Outside of Asia, the number of cases of the virus has risen to over 650 in Italy, the worst outbreak in Europe.
Tens of thousands in a “red zone” in northern Italy have been put on effective lockdown, as officials race to stop it spreading throughout the country.
Meanwhile, Belarus and Lithuania have reported their first cases of the virus, as France reported two new infections, bringing its total to 40.
Economic impacts: That could have a major effect on the country’s economy, with the Italian finance minister saying Thursday that the four most affected regions make up 50% of the country’s GDP. The outbreak could also have a major affect on tourism, a big driver of the Italian economy.
Borders remain open: At present, Italy does not plan to close its borders, Deputy Health Minister Pierpaolo Sileri said.
“I don’t think right now there is any reason to close the border, especially because the two areas are very well confined and we know exactly the two major outbreaks and all the people that we found all around Italy — which are very few — are coming from that area,” Sileri said.
Warning against panic and paranoia: “I think paranoia and anxiousness and panic will run much much more than the virus and we had problem with this in the last few weeks,” Sileri added. “This is the first epidemic event in era of social media, and this doesn’t help, absolutely doesn’t help.”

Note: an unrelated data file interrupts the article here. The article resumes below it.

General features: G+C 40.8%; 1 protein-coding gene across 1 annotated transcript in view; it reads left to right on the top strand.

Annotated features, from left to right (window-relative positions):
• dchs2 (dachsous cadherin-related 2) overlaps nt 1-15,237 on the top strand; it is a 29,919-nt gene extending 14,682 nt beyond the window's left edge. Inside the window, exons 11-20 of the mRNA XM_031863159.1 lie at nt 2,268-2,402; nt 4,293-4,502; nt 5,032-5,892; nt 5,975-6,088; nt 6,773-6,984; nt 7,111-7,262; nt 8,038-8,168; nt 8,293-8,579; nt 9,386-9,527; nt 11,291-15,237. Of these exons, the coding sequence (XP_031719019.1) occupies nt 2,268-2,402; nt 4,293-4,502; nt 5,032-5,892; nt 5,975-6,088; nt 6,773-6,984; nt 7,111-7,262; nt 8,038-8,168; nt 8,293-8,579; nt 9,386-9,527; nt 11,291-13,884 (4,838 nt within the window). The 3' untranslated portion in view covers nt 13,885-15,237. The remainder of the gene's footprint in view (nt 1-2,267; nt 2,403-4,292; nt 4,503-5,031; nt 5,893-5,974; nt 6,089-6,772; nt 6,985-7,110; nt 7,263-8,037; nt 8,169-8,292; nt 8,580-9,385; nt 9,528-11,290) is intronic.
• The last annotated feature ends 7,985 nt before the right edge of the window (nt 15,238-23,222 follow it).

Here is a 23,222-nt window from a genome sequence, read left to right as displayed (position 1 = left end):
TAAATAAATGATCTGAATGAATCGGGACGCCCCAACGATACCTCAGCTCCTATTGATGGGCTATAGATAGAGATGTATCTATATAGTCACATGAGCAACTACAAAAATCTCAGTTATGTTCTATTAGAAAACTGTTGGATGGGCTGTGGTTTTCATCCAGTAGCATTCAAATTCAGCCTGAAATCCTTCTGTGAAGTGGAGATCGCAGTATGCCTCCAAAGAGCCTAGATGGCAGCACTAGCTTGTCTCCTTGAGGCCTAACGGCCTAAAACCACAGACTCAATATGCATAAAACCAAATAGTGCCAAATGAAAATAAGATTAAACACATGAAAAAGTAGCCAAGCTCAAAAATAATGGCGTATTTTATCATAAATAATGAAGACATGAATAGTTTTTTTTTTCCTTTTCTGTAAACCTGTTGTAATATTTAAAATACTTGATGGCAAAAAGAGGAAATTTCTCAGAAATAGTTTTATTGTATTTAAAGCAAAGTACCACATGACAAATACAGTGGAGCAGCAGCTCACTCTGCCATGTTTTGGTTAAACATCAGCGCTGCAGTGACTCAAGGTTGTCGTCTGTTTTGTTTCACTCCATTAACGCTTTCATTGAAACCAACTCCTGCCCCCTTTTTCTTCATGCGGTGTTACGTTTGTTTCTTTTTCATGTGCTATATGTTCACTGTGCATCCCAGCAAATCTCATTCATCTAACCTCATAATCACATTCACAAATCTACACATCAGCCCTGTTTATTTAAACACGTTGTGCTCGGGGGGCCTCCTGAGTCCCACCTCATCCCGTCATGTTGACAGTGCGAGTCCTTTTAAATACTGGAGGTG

Italy outbreak spreading: There is evidence that the Italian outbreak has already spread beyond its borders, with Spain, Germany, Denmark and the UK reporting cases among travelers who had been in Italy.
EU response: The need to respond to the health crisis is revealing — and fueling — longstanding rifts within the European Union.
“There is a feeling in Italy that the numbers are high because the government has been aggressive in its policy response,” Mujtaba Rahman of the Eurasia Group told CNN. “There is also a feeling that other member states have lower numbers because they haven’t been aggressive.”